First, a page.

As impeachments loom, DHS brings in outside help

by mcardinal

Willie R. Tubbs, FISM News

Friday, the Department of Homeland Security announced it has retained counsel to help in the event that the Republican-led House makes good on threats to impeach Secretary Alejandro Mayorkas. 

As first reported by Politico, DHS has hired New-York based Debevoise & Plimpton to head up an impeachment defense, a move necessitated by the fact that Homeland Security doesn’t have in-house counsel with specific expertise handling impeachments. 

“The Department of Homeland Security has retained outside counsel to help ensure the Department’s vital mission is not interrupted by the unprecedented, unjustified, and partisan impeachment efforts by some Members of Congress, who have already taken steps to initiate proceedings,” a DHS spokesperson said in a statement. “DHS will continue prioritizing its work to protect our country from terrorism, respond to natural disasters, and secure our borders while responding appropriately to the over 70 Congressional committees and subcommittees that have oversight of DHS.”

Conservatives have never been shy about their desire to oust Mayorkas, who they believe has mishandled the crisis at the southern border.

Rep. Andy Biggs (R-Ariz.) has already filed articles of impeachment, but, as of this writing, the House has not passed this motion. 

“No ‘outside law firm’ will protect Mayorkas from impeachment,” Biggs tweeted. “We won’t stop until he is removed from office.”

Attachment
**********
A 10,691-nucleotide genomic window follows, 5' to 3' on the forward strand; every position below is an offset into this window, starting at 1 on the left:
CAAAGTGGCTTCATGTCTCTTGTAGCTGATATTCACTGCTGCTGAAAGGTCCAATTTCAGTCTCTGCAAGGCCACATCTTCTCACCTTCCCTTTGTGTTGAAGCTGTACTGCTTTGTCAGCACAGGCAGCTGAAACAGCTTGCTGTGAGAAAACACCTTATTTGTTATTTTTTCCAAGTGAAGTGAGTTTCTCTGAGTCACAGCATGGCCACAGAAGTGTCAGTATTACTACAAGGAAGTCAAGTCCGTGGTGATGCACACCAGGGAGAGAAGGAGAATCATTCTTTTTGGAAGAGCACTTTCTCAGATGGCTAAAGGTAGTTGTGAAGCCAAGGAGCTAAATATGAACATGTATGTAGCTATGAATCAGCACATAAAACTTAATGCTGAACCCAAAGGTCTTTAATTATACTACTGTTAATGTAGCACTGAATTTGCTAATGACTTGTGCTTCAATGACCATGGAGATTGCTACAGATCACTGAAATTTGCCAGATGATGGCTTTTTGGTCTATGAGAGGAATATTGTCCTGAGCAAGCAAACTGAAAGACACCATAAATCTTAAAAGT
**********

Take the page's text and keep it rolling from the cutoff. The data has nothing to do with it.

Biggs has argued that Mayorkas committed an impeachable offense when he failed to fully enforce the “Secure Fence Act of 2006,” which requires the Secretary of Homeland Security to take all steps “necessary and appropriate to achieve and maintain operational control over the entire international land and maritime borders of the United States.” 

“Instead of taking all actions ‘necessary and appropriate’ to achieve operational control of the border, Secretary Mayorkas is facilitating illegal immigration through the nonenforcement of laws we have already on the books and by willfully reversing necessary border policies,” Biggs said in a statement. 

Biggs was the second House Republican to move to impeach Mayorkas. In January, Rep. Pat Fallon of Texas had attempted to have Mayorkas impeached on the grounds that, in Fallon’s opinion, Mayorkas had encouraged illegal immigration at the southern border. 

Fallon has since expanded the scope of his criticism to include President Joe Biden, who faces a far more robust set of investigations than his Homeland Security director. 

“Our southern border has never been less secure,” Fallon tweeted Saturday. “Make no mistake about it, Joe Biden’s Far Left open border policies are responsible for this historic crisis.”

While impeaching sitting presidents has become a more frequent occurrence in recent years, former President Donald Trump having fought off two impeachment efforts by Democrats, the impeachment of a member of the president’s cabinet is exceedingly rare. 

According to research by The Hill, one has to go back to 1876 to find the most recent example of a cabinet-level impeachment. 

Mayorkas has been relatively silent on his future, although he has pledged to fight the impeachment. Such a fight will likely prove profitable for Mayorkas who, thanks to facing a Democrat-run Senate, is all but guaranteed to keep his job.